Submitted to: Phytopathology
Publication Type: Peer Reviewed Journal
Publication Acceptance Date: 2/19/1997
Publication Date: N/A
Citation: Interpretive Summary: This is the first in a series of three papers that deals with sampling for plant diseases. This first paper deals with the statistical theory behind new sampling methods. Data used as model systems for the study came from three diverse plant diseases including grapevine downy mildew, a fungus disease of wine grapes, citrus scab, a fungus disease of citrus, and citrus tristeza, a virus disease of citrus. The theory involves sampling at one scale, i.e. groups of plants, and being able to predict the disease incidence at a lower scale, i.e. individual plants. The paper provides the equations and statistical theory to back up this sampling relationship. This theory makes surveys for plant disease much simpler. Using the suggested method, surveyors can take samples from fewer plants, not have to keep track of individual plant positions, and after analysis predict the disease incidence in an entire field or plantation with good accuracy at less expense of manpower and lab assays. Therefore, the method is applicable to scientific studies, to the conduct of surveys to determine the prevalence of pests by regulatory agencies, and to growers who might want to scout their own fields or plantations more easily to determine the prevalence of pests.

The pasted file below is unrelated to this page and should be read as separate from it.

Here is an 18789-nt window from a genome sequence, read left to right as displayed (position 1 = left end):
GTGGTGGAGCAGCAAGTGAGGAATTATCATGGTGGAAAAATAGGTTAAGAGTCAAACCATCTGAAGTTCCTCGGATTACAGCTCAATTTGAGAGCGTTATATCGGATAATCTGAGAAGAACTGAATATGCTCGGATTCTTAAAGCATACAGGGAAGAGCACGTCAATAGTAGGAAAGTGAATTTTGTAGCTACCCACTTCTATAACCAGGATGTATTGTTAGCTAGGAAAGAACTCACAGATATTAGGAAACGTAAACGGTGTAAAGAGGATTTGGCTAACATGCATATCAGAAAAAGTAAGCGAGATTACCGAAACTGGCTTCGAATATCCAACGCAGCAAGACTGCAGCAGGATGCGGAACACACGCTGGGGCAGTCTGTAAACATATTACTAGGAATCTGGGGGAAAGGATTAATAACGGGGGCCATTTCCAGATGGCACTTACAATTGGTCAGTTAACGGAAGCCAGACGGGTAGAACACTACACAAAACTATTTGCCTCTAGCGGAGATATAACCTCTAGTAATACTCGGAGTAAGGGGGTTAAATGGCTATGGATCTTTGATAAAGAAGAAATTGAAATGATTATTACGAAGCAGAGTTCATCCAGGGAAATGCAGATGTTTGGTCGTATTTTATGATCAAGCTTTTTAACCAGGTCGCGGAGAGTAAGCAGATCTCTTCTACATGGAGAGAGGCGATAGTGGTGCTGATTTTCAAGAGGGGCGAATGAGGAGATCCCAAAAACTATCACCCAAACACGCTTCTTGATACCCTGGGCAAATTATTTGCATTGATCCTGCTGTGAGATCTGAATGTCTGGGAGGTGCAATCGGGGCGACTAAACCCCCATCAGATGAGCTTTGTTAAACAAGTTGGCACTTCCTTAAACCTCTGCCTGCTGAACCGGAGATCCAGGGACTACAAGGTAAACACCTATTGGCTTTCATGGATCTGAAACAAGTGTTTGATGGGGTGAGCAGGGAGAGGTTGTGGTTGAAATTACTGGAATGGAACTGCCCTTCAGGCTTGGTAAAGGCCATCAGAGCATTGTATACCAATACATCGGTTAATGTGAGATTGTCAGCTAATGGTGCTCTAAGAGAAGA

Technical Abstract: Relationships between disease incidence measured at two levels in a spatial hierarchy are derived. These relationships are based on the properties of the binomial distribution, the beta-binomial distribution and an empirical power-law relationship between the observed and binomial variances of disease incidence. Data sets for demonstrating and testing these relationships are based on observations of the incidence of grape downy mildew, citrus tristeza, and citrus scab. Disease incidence at the higher of the two scales is shown to be an asymptotic function of: incidence at the lower scale; the degree of aggregation at that scale; and the size of the sampling unit. For a random pattern, the relationship between incidence measured at two spatial scales does not depend on any unknown parameters. In that case, an equation for predicting an approximate variance of incidence at the lower of the two scales from incidence measurements made at the higher scale is derived, for use in the context of sampling. It is further shown that the effect of aggregation of incidence at the lower of the two scales is to reduce the rate of disease increase at the higher scale.